Selling effectively doesn’t have a magic formula; if it did, marketing professionals would be out of a job. At its core, selling is a matter of establishing a relationship with customers, and relationships aren’t subject to universal rules. There are, however, some ways of selling that have higher success rates – techniques that foster relationship-building instead of standing in the way of it. These tips aren’t recipes for success, a simple matter of combining the right ingredients, but a way of thinking about sales that you and your team can apply and connect better with your leads and customers in any context.
Cooperation, not Competition
One of the greatest mistakes some sellers make is in misunderstanding the relationship they have with their clients. They consider it an adversarial one in which their goal is to put one over on their market. Think of the stereotype of the used-car salesman who only cares about moving units off the lot and will do just about anything to close a deal, and you’ve spotted this kind of seller. A healthy relationship between sellers and buyers involves cooperation; you’re working together to arrive at a mutually satisfying sale. Your goal isn’t just to convince the customer to buy, but to match that customer with something he or she truly needs.
Selling Is a Long-Term Relationship
A single sale may happen quickly, but selling is far more involved than simply completing that transaction. Selling is a process, a marathon rather than a sprint – especially in a B2B sales context. Sellers can and should be prepared to invest time in establishing and enhancing that relationship both before and after a sale. By devoting time to customers, sellers earn trust that results in future sales, referrals, and good word of mouth that no amount of marketing spend can buy. Give your time to customers, and your efforts will come back to you.
Learn from Your Customers
While every marketer worthy of the term knows how important it is to segment an audience and focus on the most promising leads, pay attention to the customers outside that group as well. Too often, sellers become locked into a market to the exclusion of others, but if they listen, they’ll hear the voices of other would-be customers asking for some time and attention too. Customers are well aware of their needs, and emerging markets often arise from finding ways to fill new needs; as a seller, you should be ready to answer these customers too. They know what they want; if you listen to and learn from them, you’ll find out exactly how to deliver it to them.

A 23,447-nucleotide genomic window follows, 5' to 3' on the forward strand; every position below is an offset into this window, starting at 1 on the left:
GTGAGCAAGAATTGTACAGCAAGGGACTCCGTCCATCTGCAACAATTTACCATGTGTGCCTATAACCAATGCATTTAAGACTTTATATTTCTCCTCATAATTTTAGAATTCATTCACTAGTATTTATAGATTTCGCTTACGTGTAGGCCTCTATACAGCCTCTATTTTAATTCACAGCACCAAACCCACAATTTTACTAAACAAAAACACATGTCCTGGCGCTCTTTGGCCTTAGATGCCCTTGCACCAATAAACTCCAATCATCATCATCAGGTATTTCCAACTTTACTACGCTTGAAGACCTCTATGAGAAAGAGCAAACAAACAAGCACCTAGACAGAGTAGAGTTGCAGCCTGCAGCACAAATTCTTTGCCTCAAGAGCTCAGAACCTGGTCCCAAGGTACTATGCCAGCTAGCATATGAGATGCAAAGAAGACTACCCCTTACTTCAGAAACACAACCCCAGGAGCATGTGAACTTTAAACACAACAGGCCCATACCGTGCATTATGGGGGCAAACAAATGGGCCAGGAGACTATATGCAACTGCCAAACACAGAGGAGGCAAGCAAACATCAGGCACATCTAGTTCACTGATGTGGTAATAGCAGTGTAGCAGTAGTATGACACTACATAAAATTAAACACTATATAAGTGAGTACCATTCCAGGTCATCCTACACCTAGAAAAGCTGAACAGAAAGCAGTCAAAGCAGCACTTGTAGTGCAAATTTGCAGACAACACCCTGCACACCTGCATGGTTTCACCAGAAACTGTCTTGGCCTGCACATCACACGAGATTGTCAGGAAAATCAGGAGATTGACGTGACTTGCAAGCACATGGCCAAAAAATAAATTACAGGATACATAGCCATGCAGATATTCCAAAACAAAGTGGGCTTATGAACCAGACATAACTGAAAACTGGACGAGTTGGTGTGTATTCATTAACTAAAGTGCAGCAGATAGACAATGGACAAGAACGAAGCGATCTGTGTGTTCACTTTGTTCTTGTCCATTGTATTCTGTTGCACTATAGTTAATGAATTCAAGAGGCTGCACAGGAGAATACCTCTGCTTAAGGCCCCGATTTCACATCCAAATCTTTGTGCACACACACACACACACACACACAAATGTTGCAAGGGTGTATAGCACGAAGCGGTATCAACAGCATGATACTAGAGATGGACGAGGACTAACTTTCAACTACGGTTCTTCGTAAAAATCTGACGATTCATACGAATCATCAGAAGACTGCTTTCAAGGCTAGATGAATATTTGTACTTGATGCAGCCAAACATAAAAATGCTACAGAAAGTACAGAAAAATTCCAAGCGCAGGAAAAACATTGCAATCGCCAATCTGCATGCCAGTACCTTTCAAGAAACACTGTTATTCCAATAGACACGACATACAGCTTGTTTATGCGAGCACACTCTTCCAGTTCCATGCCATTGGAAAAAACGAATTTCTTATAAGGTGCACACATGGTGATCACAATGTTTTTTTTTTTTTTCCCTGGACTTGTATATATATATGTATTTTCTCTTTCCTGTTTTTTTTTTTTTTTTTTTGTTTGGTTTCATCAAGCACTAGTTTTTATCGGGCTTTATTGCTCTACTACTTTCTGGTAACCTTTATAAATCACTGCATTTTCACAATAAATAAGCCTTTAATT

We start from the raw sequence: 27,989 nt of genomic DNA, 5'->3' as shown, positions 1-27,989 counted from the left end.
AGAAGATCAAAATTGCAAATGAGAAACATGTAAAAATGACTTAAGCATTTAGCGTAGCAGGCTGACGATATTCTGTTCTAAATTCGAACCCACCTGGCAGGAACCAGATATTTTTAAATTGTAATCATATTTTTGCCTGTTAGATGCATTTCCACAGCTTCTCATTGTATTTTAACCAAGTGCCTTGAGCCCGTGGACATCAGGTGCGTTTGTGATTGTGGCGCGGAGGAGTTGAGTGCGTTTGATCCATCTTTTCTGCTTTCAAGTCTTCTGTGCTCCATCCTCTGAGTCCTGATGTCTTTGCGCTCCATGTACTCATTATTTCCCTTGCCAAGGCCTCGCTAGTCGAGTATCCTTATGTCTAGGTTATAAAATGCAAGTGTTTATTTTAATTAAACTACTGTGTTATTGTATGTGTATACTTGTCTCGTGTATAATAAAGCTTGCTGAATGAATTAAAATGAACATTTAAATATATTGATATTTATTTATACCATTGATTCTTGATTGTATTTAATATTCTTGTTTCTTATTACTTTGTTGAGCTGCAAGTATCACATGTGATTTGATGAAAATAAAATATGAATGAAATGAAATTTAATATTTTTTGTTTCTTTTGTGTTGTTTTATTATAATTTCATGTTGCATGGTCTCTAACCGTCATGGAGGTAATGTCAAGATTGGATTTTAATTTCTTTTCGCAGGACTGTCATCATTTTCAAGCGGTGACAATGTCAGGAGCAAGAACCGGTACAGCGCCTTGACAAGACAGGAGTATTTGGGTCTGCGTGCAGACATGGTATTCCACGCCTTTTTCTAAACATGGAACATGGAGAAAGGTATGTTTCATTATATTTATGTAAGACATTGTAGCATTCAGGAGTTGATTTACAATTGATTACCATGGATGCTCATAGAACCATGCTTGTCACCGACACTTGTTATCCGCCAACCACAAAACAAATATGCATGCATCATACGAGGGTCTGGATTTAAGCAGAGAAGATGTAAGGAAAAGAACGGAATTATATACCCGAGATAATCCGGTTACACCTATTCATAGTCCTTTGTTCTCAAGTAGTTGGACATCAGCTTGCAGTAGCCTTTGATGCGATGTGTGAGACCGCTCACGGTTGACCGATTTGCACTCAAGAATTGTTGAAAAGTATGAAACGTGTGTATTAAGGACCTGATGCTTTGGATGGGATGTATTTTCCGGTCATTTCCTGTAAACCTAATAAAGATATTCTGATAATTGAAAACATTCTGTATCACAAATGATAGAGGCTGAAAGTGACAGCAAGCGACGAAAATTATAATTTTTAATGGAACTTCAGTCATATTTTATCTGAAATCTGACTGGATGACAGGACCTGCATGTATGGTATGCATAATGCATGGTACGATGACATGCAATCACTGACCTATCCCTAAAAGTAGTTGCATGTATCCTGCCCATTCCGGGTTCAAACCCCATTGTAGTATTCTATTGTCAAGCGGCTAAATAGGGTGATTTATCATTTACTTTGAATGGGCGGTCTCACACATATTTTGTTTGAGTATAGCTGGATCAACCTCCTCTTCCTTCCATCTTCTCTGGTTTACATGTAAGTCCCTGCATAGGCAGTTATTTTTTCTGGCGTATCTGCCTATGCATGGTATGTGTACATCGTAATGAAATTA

You’re Always Selling Something
Selling doesn’t stop at the office door. Every time you persuade a business associate to adopt a new approach or convince your spouse to try a new restaurant, you’re selling an idea. This concept of selling as something that’s woven into the fabric of your life, not just something you do at the office, is another proof of why selling isn’t just a simple transaction. It’s pervasive in every relationship you have, and that includes how you relate to customers. Treat them as you would your family, your co-workers, and your neighbors.
Customers can tell if you believe in what you’re saying. Some sellers recognize the importance of relationships to sales and adopt a false closeness they haven’t yet earned with their clientele, but this is a mistake. When you pretend to have a closer relationship with customers than you do, they’re going to retreat as you advance into the space they haven’t yet given you. It’s an artificial way to jump-start a client/seller relationship, and it doesn’t have a good success rate. Instead, give yourself and your customers time to build a mutually beneficial business relationship on genuine shared interests.